A decade-old lawsuit in which New York accused former American International Group Inc Chief Executive Maurice “Hank” Greenberg of accounting fraud will head to the state’s highest court for a second time, likely delaying for several months a trial that had been set for June 25.
The appellate division, a mid-level New York state court, on Thursday granted Greenberg’s request to appeal its April 16 ruling that New York Attorney General Eric Schneiderman could pursue his bid to ban Greenberg from the securities industry, impose an officer and director ban, and recoup bonuses.
Greenberg, 90, was sued in 2005 by then-New York Attorney General Eliot Spitzer for arranging fraudulent transactions at AIG that boosted the insurer’s loss reserves by $500 million.
Schneiderman later inherited the lawsuit, but was forced to drop damages claims as high as $6 billion.
Greenberg has called the remaining case a waste of taxpayer money, after he and other defendants reached a $115 million settlement with shareholders that won court approval in 2013.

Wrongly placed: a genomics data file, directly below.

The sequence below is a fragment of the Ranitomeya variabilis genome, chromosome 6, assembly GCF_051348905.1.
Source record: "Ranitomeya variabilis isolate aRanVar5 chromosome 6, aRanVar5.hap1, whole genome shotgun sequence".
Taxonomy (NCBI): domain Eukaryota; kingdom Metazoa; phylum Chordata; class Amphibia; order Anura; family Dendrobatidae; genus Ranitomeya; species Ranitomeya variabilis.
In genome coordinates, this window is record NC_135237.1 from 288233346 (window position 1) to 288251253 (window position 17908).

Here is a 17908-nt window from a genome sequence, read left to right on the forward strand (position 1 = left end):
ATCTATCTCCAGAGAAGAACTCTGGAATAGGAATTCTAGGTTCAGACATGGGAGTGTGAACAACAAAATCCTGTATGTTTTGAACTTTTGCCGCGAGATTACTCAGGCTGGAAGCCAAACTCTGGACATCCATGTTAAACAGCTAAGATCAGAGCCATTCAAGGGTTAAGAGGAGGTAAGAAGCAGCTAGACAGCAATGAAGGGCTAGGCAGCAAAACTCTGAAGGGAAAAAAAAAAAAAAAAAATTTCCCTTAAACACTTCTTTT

Schneiderman has said his lawsuit is needed to help ensure that executives who commit fraud are held publicly accountable.
The April 16 ruling was 5-0. Greenberg and co-defendant Howard Smith, a former AIG chief financial officer, did not have an automatic right to appeal.
Matt Mittenthal, a spokesman for Schneiderman, declined to comment. A lawyer for Greenberg also declined to comment.
The case is separate from an appeal by Greenberg’s Starr International Co to a judge’s ruling on Monday over the federal government’s 2008 bailout of AIG.
In that case, the judge said the Federal Reserve overstepped its authority in imposing tough bailout terms, but awarded Starr no money because AIG would otherwise have gone bankrupt. Starr on Thursday filed a formal notice of appeal of that decision.